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Become a member and receive career-enhancing benefits

Our top priority is providing value to members. Your Member Services team is here to ensure you maximize your ACS member benefits, participate in College activities, and engage with your ACS colleagues. It's all here.

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Publication

New Program Translates Cancer Research to the Frontlines of Care

Heidi Nelson, MD, FACS

July 23, 2020

New Program Translates Cancer Research to the Frontlines of Care

One of the most exciting achievements in medicine over the past three decades has been our ability to give patients with cancer longer lives and better quality of life. Since 1991, the cancer death rate has steadily declined, resulting in 29% fewer deaths.1 Significant work across the medical community has gotten us to this point, including advances in treatments and prevention. Today, these successes are driving us to go further. Through a new American College of Surgeons (ACS) program, we will bring the latest surgical research discoveries to the frontlines of care, so more patients can benefit.

Called the Cancer Surgery Standards Program (CSSP), the new program will help surgeons consistently deliver the best surgical care using evidence-based standards. These specific operative techniques are proven to improve outcomes that are meaningful to patients, including survival and quality of life. Initially, we’ll focus on standards for breast, colon, lung and rectal cancers and melanoma.

Increasing evidence supports standardizing surgical care. For example, enhanced recovery programs that standardize the perioperative care experience have been shown in multiple studies to deliver better outcomes and a better patient experience. Breast or gastric cancer patients whose surgeons follow technical standards live longer lives than those whose surgeons don’t follow these standards.2,3 Following standards can help us better ensure we’ve done all we can for our patients, and the CSSP will help us do that.

The CSSP ties together a century of work by ACS and its partners across our six existing cancer programs. Since 1922, ACS has set standards that reduce care variably and help surgeons and hospitals understand how to improve based on the best possible evidence. As part of our ongoing work, we also created a common language for diagnosis and data collection, and we help hospitals track how they’re performing against the standards. Through third-party review and accreditation, we ensure hospitals are meeting the high bar we’ve set. And we conduct and support clinical research, so we can gain new understanding of how to extend lives and improve care.

The CSSP strengthens these efforts, by bridging the gap between research and care. It also ensures compliance with best practices through more detailed documentation. Using synoptic operative reports, a digital checklist, surgeons will document all important aspects of the operation, such as whether the resection was complete and any findings that may impact staging or future care. It’s critical that we know and document whether we removed a tumor completely or adequately removed lymph glands to understand the patient’s risk of a recurrence.

These reports go beyond the typical surgeon’s narrative to provide detailed information in a format that is consistent from surgeon to surgeon, and hospital to hospital. Evidence shows that up to half of vital information is missing from the narrative, and these synoptic reports are designed to capture all important cancer details.4 In the future, this information will be automatically entered into the hospital registries and the National Cancer Database, which will allow us to continue to conduct research and identify opportunities to strengthen standards.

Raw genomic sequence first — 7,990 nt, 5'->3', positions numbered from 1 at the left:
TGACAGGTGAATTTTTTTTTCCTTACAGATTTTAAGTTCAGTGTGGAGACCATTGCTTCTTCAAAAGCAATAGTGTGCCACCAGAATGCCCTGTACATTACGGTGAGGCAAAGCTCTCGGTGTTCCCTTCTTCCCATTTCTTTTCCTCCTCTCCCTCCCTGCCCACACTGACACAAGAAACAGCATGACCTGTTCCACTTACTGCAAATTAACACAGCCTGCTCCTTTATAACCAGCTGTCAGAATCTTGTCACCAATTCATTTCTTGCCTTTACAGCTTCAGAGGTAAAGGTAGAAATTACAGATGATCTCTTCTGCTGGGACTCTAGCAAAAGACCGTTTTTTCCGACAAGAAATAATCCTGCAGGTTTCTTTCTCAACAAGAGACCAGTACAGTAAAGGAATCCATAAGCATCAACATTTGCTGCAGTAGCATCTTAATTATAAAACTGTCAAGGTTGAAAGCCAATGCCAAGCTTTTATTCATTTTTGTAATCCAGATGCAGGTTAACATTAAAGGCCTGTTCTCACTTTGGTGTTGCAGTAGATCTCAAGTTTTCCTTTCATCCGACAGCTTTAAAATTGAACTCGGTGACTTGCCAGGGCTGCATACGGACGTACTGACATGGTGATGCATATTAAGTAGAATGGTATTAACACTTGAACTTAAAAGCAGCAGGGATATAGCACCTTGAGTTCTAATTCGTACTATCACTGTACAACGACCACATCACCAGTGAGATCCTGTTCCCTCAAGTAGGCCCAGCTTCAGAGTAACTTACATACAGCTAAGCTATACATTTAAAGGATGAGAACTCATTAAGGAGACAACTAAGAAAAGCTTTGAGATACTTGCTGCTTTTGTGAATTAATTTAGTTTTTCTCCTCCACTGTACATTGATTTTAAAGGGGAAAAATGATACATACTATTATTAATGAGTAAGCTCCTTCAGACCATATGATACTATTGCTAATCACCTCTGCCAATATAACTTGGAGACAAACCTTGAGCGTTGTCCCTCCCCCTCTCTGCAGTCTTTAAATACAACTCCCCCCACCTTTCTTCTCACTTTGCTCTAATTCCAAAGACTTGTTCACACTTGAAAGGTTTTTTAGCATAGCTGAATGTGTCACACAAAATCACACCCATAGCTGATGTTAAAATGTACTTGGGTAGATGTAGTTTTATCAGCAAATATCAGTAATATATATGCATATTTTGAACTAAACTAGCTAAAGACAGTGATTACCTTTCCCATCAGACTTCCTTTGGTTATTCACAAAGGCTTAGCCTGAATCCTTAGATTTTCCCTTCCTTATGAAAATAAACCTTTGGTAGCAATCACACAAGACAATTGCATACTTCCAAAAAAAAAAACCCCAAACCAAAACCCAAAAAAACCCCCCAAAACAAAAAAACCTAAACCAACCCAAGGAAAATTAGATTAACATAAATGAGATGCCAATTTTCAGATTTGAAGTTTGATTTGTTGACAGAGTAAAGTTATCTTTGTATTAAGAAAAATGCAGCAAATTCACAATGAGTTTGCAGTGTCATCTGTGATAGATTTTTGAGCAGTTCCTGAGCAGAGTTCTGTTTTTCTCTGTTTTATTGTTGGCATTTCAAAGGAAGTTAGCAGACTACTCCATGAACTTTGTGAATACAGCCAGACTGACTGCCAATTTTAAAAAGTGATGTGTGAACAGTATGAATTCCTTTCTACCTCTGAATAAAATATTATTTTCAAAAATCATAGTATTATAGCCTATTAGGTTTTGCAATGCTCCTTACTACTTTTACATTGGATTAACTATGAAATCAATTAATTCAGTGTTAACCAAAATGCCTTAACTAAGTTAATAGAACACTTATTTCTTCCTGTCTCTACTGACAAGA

Soon, cancer centers accredited by the ACS Commission on Cancer (CoC) will be required to follow these standards, and we will provide surgical and quality teams with easily accessible education materials so they can be seamlessly implemented in the operating room. Today, nearly 80% of patients with cancer receive their care at a center accredited by the CoC, and this effort will further strengthen what it means to be an accredited center.

When ACS began setting standards for cancer care a century ago, little was known about the disease. In fact, many people feared that it is contagious. We’ve come a long way in understanding cancer, how to control it for many patients, and how to cure it for an increasing number of others. There’s more work to be done, but this program is an important step forward to ensure every patient receives the best possible surgical care, based on the best available evidence.

Learn more about the Cancer Surgery Standards Program.


 

References

  1. Siegel, RL et al. Cancer statistics, 2020. CA: A Cancer Journal for Clinicians. 08 Jan. 2020. https://acsjournals.onlinelibrary.wiley.com/doi/full/10.3322/caac.21590.
  2. Zhao B, Tsai C, Hunt KK, et al. Adherence to surgical and oncologic standards improves survival in breast cancer patients. J Surg Oncol. 2019 Aug;120(2):148-159. DOI: 10.1002/jso.25506
  3. Zhao B, Blair SL, Katz MHG, et al. Adherence with operative standards in the treatment of gastric cancer in the United States. Gastric Cancer. 2020 May;23(3):550-560. DOI:10.1007/s10120-019-01028-5.
  4. Bidwell SS, Merrell SB, Poles G, Morris AM. Implementation of a synoptic operative report for rectal cancer: a mixed-methods study. Dis Colon Rectum. 2020 Feb;63(2): 190-199. DOI: 10.1097/DCR.0000000000001518.


About the Author

Heidi Nelson, MD, FACS, is director of the ACS Cancer Programs. She is Emeritus chair of the Department of Surgery and the Fred C. Andersen Professor of Surgery at the Mayo Clinic, Rochester, Minn.